Celiac.com 11/11/2009 - Although doctors view celiac disease mainly as a gastrointestinal disease, it is now known to have widespread systemic manifestations.
The team conducted multiplex cytokine assays on four different groups of adult patients: patients with active celiac disease; patients on a gluten-free diet with positive TTG IgA antibodies, patients on a gluten-free diet with negative antibodies; and those with refractory celiac disease.
They then compared the results against the values in healthy adult controls.
Patients with active celiac disease and those on gluten-free diet with positive antibodies showed substantially higher levels of pro-inflammatory cytokines, such as interferon-, interleukin (IL)–1, tumor necrosis factor–, IL-6 and IL-8, and also Th-2 cytokines such as IL-4 and IL-10, compared with normal controls and patients on a gluten-free diet without antibodies.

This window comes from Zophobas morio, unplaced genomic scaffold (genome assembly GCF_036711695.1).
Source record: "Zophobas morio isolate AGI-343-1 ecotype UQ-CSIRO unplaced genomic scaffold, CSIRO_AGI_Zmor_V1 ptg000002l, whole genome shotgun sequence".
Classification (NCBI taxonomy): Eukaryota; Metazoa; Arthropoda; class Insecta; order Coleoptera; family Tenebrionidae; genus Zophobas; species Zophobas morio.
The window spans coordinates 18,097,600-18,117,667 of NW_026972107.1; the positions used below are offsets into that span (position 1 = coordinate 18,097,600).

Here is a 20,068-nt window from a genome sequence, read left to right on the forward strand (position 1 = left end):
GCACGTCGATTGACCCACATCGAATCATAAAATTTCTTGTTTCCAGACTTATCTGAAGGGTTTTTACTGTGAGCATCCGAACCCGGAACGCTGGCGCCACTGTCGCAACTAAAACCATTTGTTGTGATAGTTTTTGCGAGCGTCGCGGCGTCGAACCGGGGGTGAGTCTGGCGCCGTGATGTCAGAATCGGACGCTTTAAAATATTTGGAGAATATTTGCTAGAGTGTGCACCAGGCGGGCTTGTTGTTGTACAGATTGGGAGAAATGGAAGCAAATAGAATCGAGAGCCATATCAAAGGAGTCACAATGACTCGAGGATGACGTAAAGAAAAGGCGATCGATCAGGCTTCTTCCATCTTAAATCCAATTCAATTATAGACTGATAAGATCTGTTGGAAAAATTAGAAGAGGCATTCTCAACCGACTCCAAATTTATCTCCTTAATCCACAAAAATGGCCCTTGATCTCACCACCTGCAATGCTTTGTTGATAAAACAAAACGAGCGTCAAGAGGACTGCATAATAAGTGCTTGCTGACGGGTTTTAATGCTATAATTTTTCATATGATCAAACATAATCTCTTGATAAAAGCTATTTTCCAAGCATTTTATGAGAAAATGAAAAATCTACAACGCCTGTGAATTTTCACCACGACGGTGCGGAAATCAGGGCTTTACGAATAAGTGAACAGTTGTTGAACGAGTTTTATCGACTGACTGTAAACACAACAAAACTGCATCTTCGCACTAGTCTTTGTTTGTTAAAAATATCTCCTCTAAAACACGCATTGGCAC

One interesting finding was that patients following a gluten-free diet for under 1 year showed substantially higher levels of both pro-inflammatory cytokines and Th2 cytokines compared with the patients on gluten-free diet for more than 1 year.
Moreover, the team noted a statistically significant association between levels of TTG IgA titers and serum levels of Th-2 cytokines IL-4 (p 0.001), IL-10 (p 0.001) and inflammatory cytokines such as IL-1 (p 0.001), IL-1 (p 0.005), and IL-8 (p 0.05).
Journal of Human Immunology, 2009.
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